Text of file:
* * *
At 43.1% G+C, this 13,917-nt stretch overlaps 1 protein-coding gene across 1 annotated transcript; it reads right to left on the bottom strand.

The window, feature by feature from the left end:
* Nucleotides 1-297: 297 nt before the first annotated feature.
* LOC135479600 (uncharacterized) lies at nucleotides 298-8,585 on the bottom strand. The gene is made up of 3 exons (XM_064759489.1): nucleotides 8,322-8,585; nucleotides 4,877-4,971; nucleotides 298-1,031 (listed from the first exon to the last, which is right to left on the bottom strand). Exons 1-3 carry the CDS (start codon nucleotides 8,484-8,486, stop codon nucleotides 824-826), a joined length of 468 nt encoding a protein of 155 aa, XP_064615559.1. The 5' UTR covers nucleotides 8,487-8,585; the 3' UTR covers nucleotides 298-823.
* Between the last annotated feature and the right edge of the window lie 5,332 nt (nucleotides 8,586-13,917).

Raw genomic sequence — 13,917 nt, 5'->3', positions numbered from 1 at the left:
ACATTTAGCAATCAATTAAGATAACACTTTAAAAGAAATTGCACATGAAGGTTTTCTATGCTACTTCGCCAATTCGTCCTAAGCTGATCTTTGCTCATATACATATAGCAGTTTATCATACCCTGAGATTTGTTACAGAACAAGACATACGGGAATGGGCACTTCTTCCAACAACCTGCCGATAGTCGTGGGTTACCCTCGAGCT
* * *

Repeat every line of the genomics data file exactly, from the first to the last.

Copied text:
At 43.1% G+C, this 13,917-nt stretch overlaps 1 protein-coding gene across 1 annotated transcript; it reads right to left on the bottom strand.

The window, feature by feature from the left end:
* Nucleotides 1-297: 297 nt before the first annotated feature.
* LOC135479600 (uncharacterized) lies at nucleotides 298-8,585 on the bottom strand. The gene is made up of 3 exons (XM_064759489.1): nucleotides 8,322-8,585; nucleotides 4,877-4,971; nucleotides 298-1,031 (listed from the first exon to the last, which is right to left on the bottom strand). Exons 1-3 carry the CDS (start codon nucleotides 8,484-8,486, stop codon nucleotides 824-826), a joined length of 468 nt encoding a protein of 155 aa, XP_064615559.1. The 5' UTR covers nucleotides 8,487-8,585; the 3' UTR covers nucleotides 298-823.
* Between the last annotated feature and the right edge of the window lie 5,332 nt (nucleotides 8,586-13,917).

Raw genomic sequence — 13,917 nt, 5'->3', positions numbered from 1 at the left:
ACATTTAGCAATCAATTAAGATAACACTTTAAAAGAAATTGCACATGAAGGTTTTCTATGCTACTTCGCCAATTCGTCCTAAGCTGATCTTTGCTCATATACATATAGCAGTTTATCATACCCTGAGATTTGTTACAGAACAAGACATACGGGAATGGGCACTTCTTCCAACAACCTGCCGATAGTCGTGGGTTACCCTCGAGCT